I have seen several people taking Per Diem deductions (as published by GSA.gov) for both lodging and meals, some even on Schedule C!!. There are several articles on the net about how to do it and, it seems, a lot of confusion on what is allowed.
From what I read in Pub 463 and i2106, only reservists can take the lodging Per Diem deductions, and that would be on Schedule A. Normal employees cannot use the lodging Per Diem, only the standard meals (subject to the 50% limit) and incidental expenses deductions.
I have a friend who was told she could use the Per Diem lodging deduction based on the GSA tables (also for foreign travel) on her Schedule A as unreimbursed business expenses (the employer does not reimburse any part of those expenses). Could anyone please opine as to under which circumstances could one use the lodging Per Diem allowances (instead of the actual expenses) as an employee? I have seen opinions on both sides but most do not correspond to what I see on 463 and i2106.
asked 26 Sep '12, 23:00
Travel away from home for work or business that requires an overnight stay is allowed tax benefits.
Meals and incidental expenses (M&IE) rate:
Instead of deducting actual expenses incurred for M&IE while traveling, employees and self-employed individuals may deduct IRS-approved per diem amounts, provided they can document the time, place and business purpose for the travel. In 2011, this default rate is $46 per day (but the rate may need to be prorated, as indicated below).
Travel for Less Than 24 Hours:
When traveling to more than one location in a single day, the last stop of the day dictates the location and the per diem rate to use. On the first and last day of business travel, the standard meal allowance is prorated (reduced) by claiming 75% of the standard meal allowance. In 2011, this is $46 times 75% = $34.50.
Per Diem Substantiation Methods: The per diem rates set by the IRS for meals, lodging and other incidental expenses vary depending on the travel location. See IRS publication 1542 for more information: http://www.irs.gov/pub/irs-pdf/p1542.pdf
Per Diem rates are located here: (Make sure that you select the correct year)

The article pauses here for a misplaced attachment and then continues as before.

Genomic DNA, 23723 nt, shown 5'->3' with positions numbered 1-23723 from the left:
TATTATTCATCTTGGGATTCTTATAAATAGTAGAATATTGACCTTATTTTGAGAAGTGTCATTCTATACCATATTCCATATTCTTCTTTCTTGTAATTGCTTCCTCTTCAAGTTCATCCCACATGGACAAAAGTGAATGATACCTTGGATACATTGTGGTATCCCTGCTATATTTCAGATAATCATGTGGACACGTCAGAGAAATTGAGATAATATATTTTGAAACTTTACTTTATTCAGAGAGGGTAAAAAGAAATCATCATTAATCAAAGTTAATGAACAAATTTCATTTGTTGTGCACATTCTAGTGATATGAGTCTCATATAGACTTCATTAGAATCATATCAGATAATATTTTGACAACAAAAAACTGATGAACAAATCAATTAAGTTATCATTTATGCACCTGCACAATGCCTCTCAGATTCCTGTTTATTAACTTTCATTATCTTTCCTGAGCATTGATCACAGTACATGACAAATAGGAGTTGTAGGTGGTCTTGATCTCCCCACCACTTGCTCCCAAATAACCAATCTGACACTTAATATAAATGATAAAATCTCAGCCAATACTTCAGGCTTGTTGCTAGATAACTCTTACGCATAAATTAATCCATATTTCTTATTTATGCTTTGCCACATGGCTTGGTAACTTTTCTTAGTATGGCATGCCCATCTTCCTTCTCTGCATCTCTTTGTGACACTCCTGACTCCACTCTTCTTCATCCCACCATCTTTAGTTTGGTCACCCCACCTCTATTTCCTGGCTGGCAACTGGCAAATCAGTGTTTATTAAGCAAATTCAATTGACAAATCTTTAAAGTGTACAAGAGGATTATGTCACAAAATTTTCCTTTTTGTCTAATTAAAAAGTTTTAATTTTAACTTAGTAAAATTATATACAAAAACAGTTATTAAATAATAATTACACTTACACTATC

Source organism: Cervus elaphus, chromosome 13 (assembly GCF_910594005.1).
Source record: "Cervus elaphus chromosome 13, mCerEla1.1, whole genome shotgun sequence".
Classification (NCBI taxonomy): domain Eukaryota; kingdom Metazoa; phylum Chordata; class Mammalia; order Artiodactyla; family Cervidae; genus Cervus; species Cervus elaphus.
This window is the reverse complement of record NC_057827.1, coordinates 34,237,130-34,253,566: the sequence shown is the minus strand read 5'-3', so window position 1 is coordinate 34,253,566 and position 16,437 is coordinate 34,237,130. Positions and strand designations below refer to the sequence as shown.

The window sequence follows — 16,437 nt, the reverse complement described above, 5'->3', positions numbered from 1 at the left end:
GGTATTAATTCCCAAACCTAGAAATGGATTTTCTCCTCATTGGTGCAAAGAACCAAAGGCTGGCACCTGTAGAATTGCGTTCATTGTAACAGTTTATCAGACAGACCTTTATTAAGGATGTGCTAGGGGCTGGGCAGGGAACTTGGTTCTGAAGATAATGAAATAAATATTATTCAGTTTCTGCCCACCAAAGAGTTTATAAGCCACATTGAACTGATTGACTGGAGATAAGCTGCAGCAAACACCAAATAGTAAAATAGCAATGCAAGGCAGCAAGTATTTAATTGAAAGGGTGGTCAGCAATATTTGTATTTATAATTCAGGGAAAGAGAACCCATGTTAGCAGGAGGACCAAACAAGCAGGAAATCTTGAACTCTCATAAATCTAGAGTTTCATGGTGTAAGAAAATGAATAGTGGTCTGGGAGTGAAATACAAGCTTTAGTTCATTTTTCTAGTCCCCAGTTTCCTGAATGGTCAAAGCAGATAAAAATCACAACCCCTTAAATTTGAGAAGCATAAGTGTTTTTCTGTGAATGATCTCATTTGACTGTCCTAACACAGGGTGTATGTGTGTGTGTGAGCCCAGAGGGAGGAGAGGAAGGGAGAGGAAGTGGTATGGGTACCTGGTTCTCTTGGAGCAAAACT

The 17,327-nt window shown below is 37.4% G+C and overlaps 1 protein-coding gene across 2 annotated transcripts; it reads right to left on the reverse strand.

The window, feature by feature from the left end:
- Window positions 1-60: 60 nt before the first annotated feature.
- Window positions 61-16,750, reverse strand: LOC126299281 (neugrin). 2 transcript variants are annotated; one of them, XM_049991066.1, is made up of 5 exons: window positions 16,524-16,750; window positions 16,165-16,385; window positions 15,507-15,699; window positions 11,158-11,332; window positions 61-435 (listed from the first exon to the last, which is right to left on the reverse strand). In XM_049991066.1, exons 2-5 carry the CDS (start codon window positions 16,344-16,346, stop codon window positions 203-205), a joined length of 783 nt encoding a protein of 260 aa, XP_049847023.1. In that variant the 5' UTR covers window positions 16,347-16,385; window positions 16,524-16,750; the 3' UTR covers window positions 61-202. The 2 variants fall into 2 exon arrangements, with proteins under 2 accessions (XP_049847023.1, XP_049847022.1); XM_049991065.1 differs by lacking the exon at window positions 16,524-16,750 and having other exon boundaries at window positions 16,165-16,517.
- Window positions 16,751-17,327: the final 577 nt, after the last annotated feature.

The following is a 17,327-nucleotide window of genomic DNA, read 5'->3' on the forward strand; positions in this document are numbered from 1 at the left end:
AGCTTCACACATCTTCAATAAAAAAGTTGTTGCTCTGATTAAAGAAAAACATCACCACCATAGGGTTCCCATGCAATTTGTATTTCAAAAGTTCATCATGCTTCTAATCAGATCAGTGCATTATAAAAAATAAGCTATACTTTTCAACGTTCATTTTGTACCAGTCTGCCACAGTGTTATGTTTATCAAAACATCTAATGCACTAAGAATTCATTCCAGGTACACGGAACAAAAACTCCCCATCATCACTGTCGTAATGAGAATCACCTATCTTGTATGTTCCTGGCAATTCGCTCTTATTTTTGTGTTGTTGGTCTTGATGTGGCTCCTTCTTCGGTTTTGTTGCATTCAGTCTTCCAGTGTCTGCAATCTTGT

The amount in the right column is M&IE. The amounts in the other columns are only for lodging reimbursed by an employer.
Lodging: A per diem allowance for lodging may only be used by employers for determining employee reimbursements and income exclusion. Employees and sole proprietors may not use the per diem allowance to substantiate a lodging deduction; actual receipts are needed.
Expenses for commuting to and from work are not generally deductible. However, they are deductible when going between a taxpayer’s home and temporary work location outside the metropolitan area where a taxpayer lives (temporary means up to a year), including any airfares.
Taxpayers can use either the M&IE rate or keep records of actual expenses for each business trip. However, the taxpayer must use the same method for all days within any single business trip (excluding any requirement for actual lodging expenses, above).
Incidental expenses: Employees and self-employed individuals who do not incur any meal expenses while traveling (generally because they are reimbursed) can use the per diem allowance for incidental expenses (IE) only (for any location, $5 per day for 2011). Incidental expenses include fees and tips given to porters, baggage handlers, maids and others, plus the cost of transportation to get meals if suitable meals are not available at the lodging or temporary duty site. It does not include expenses for laundry, lodging taxes and telephone calls.
answered 03 Oct '12, 18:51